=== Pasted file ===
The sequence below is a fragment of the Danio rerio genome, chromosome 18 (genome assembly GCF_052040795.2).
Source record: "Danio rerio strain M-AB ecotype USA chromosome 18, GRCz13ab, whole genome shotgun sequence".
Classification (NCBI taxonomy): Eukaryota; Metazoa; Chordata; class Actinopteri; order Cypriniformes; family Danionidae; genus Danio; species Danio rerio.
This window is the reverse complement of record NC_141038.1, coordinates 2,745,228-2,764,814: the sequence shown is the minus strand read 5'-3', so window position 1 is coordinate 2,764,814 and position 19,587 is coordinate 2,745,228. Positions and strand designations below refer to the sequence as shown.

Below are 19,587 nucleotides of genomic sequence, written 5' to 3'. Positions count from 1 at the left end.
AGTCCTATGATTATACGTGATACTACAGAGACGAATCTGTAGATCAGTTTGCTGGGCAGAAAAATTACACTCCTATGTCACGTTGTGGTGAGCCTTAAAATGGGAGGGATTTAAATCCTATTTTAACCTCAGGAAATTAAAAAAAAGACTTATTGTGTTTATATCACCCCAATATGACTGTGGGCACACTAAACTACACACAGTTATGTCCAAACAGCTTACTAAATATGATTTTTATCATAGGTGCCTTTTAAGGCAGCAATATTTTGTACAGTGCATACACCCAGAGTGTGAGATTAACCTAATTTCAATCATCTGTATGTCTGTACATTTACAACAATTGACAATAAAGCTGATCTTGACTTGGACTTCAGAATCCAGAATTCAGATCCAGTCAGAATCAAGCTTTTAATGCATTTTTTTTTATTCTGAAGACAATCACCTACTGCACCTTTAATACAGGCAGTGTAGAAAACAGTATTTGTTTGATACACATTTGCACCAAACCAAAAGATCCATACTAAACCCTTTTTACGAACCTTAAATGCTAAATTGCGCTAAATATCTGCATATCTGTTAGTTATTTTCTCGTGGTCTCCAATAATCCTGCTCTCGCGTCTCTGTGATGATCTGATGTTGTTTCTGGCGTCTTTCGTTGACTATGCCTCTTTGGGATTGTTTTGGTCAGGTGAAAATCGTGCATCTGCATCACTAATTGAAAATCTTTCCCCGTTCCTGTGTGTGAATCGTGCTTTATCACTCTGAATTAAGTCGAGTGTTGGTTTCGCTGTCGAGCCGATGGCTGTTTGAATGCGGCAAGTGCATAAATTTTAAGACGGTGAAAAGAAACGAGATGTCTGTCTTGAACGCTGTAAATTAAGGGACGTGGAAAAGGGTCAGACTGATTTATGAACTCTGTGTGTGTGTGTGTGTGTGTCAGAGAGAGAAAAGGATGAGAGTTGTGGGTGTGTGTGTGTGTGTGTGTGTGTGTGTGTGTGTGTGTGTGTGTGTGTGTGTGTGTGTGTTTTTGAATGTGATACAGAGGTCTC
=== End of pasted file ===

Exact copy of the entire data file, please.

The sequence below is a fragment of the Danio rerio genome, chromosome 18 (genome assembly GCF_052040795.2).
Source record: "Danio rerio strain M-AB ecotype USA chromosome 18, GRCz13ab, whole genome shotgun sequence".
Classification (NCBI taxonomy): Eukaryota; Metazoa; Chordata; class Actinopteri; order Cypriniformes; family Danionidae; genus Danio; species Danio rerio.
This window is the reverse complement of record NC_141038.1, coordinates 2,745,228-2,764,814: the sequence shown is the minus strand read 5'-3', so window position 1 is coordinate 2,764,814 and position 19,587 is coordinate 2,745,228. Positions and strand designations below refer to the sequence as shown.

Below are 19,587 nucleotides of genomic sequence, written 5' to 3'. Positions count from 1 at the left end.
AGTCCTATGATTATACGTGATACTACAGAGACGAATCTGTAGATCAGTTTGCTGGGCAGAAAAATTACACTCCTATGTCACGTTGTGGTGAGCCTTAAAATGGGAGGGATTTAAATCCTATTTTAACCTCAGGAAATTAAAAAAAAGACTTATTGTGTTTATATCACCCCAATATGACTGTGGGCACACTAAACTACACACAGTTATGTCCAAACAGCTTACTAAATATGATTTTTATCATAGGTGCCTTTTAAGGCAGCAATATTTTGTACAGTGCATACACCCAGAGTGTGAGATTAACCTAATTTCAATCATCTGTATGTCTGTACATTTACAACAATTGACAATAAAGCTGATCTTGACTTGGACTTCAGAATCCAGAATTCAGATCCAGTCAGAATCAAGCTTTTAATGCATTTTTTTTTATTCTGAAGACAATCACCTACTGCACCTTTAATACAGGCAGTGTAGAAAACAGTATTTGTTTGATACACATTTGCACCAAACCAAAAGATCCATACTAAACCCTTTTTACGAACCTTAAATGCTAAATTGCGCTAAATATCTGCATATCTGTTAGTTATTTTCTCGTGGTCTCCAATAATCCTGCTCTCGCGTCTCTGTGATGATCTGATGTTGTTTCTGGCGTCTTTCGTTGACTATGCCTCTTTGGGATTGTTTTGGTCAGGTGAAAATCGTGCATCTGCATCACTAATTGAAAATCTTTCCCCGTTCCTGTGTGTGAATCGTGCTTTATCACTCTGAATTAAGTCGAGTGTTGGTTTCGCTGTCGAGCCGATGGCTGTTTGAATGCGGCAAGTGCATAAATTTTAAGACGGTGAAAAGAAACGAGATGTCTGTCTTGAACGCTGTAAATTAAGGGACGTGGAAAAGGGTCAGACTGATTTATGAACTCTGTGTGTGTGTGTGTGTGTGTCAGAGAGAGAAAAGGATGAGAGTTGTGGGTGTGTGTGTGTGTGTGTGTGTGTGTGTGTGTGTGTGTGTGTGTGTGTGTGTGTGTGTGTTTTTGAATGTGATACAGAGGTCTC